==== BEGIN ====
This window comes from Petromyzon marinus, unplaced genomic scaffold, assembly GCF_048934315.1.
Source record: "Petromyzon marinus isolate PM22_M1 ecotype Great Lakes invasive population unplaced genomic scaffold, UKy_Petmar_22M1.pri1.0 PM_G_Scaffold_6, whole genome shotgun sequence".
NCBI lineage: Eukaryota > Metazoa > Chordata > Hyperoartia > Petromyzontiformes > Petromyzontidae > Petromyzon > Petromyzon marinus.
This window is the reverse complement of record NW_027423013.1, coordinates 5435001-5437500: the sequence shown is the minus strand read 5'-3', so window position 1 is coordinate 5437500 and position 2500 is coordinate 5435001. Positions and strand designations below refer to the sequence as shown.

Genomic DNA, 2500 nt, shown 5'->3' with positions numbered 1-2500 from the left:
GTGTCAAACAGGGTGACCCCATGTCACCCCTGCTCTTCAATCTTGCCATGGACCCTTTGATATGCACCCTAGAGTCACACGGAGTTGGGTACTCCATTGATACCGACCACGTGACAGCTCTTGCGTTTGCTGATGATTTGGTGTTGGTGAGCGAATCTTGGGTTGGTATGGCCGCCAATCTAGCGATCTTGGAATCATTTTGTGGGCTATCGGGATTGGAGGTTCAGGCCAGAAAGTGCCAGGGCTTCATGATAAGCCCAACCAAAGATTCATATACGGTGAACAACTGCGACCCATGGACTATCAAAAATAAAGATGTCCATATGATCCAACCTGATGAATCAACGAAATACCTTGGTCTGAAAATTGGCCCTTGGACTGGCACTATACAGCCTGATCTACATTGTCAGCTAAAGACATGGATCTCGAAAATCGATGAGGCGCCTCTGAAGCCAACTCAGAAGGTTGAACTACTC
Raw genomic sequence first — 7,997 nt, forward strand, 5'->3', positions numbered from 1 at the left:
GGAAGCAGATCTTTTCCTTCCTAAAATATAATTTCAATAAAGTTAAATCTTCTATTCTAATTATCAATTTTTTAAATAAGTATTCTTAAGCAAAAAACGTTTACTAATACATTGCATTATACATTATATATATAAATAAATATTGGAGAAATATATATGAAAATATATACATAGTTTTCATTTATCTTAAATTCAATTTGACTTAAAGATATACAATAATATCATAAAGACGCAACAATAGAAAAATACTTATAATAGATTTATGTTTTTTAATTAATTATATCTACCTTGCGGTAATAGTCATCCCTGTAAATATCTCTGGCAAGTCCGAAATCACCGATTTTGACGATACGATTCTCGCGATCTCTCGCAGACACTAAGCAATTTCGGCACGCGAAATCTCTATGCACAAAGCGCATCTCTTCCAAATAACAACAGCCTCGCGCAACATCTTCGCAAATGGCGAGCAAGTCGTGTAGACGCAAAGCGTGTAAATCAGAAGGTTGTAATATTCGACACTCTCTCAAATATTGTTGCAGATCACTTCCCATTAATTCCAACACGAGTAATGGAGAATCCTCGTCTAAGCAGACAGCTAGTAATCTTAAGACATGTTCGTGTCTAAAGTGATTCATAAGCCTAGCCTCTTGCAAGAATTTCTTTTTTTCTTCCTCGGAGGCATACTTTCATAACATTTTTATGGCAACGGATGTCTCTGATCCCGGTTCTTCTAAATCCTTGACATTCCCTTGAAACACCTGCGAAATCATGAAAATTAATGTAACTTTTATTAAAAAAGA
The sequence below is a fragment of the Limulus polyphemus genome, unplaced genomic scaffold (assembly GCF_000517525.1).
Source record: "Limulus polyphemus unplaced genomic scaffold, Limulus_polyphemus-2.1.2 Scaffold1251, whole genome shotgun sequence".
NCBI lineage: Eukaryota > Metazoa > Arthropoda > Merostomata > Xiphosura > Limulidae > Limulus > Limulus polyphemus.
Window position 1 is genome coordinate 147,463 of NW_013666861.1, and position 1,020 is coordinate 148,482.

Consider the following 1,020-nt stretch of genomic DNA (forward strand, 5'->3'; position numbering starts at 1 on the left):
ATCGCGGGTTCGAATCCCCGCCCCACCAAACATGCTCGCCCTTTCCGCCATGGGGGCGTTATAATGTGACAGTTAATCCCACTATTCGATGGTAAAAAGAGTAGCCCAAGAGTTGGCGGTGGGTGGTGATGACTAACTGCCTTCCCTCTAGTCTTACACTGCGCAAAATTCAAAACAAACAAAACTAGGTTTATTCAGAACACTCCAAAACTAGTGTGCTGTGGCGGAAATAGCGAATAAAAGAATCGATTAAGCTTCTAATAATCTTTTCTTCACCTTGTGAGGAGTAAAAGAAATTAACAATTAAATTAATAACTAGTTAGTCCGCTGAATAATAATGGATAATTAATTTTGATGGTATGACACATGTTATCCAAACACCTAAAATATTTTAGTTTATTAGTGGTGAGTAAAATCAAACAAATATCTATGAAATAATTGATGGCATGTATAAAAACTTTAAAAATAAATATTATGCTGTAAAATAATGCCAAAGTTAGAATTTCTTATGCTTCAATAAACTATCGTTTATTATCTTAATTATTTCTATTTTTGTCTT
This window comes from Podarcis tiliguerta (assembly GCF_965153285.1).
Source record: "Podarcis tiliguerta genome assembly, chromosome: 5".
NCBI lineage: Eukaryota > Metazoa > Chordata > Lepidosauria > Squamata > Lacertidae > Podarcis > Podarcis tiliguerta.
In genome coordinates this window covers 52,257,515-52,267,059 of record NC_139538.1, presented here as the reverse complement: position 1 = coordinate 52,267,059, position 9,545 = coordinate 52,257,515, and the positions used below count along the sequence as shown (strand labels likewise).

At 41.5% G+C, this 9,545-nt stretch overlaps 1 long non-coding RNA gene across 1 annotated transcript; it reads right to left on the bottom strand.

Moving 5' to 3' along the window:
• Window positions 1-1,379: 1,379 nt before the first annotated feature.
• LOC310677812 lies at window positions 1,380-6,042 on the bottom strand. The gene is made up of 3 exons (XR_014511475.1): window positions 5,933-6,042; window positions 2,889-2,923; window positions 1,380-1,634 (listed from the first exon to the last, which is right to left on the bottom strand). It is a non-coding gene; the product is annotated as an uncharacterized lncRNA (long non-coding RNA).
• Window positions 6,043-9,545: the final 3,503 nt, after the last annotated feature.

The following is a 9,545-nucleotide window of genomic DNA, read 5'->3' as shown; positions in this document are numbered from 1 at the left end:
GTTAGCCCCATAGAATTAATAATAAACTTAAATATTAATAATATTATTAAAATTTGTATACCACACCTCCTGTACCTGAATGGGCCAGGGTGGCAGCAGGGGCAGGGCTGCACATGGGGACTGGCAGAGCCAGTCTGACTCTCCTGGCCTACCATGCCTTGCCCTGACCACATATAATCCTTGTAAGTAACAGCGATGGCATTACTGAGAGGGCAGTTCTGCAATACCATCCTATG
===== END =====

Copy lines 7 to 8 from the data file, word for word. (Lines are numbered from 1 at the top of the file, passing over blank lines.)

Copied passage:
Raw genomic sequence first — 7,997 nt, forward strand, 5'->3', positions numbered from 1 at the left:
GGAAGCAGATCTTTTCCTTCCTAAAATATAATTTCAATAAAGTTAAATCTTCTATTCTAATTATCAATTTTTTAAATAAGTATTCTTAAGCAAAAAACGTTTACTAATACATTGCATTATACATTATATATATAAATAAATATTGGAGAAATATATATGAAAATATATACATAGTTTTCATTTATCTTAAATTCAATTTGACTTAAAGATATACAATAATATCATAAAGACGCAACAATAGAAAAATACTTATAATAGATTTATGTTTTTTAATTAATTATATCTACCTTGCGGTAATAGTCATCCCTGTAAATATCTCTGGCAAGTCCGAAATCACCGATTTTGACGATACGATTCTCGCGATCTCTCGCAGACACTAAGCAATTTCGGCACGCGAAATCTCTATGCACAAAGCGCATCTCTTCCAAATAACAACAGCCTCGCGCAACATCTTCGCAAATGGCGAGCAAGTCGTGTAGACGCAAAGCGTGTAAATCAGAAGGTTGTAATATTCGACACTCTCTCAAATATTGTTGCAGATCACTTCCCATTAATTCCAACACGAGTAATGGAGAATCCTCGTCTAAGCAGACAGCTAGTAATCTTAAGACATGTTCGTGTCTAAAGTGATTCATAAGCCTAGCCTCTTGCAAGAATTTCTTTTTTTCTTCCTCGGAGGCATACTTTCATAACATTTTTATGGCAACGGATGTCTCTGATCCCGGTTCTTCTAAATCCTTGACATTCCCTTGAAACACCTGCGAAATCATGAAAATTAATGTAACTTTTATTAAAAAAGA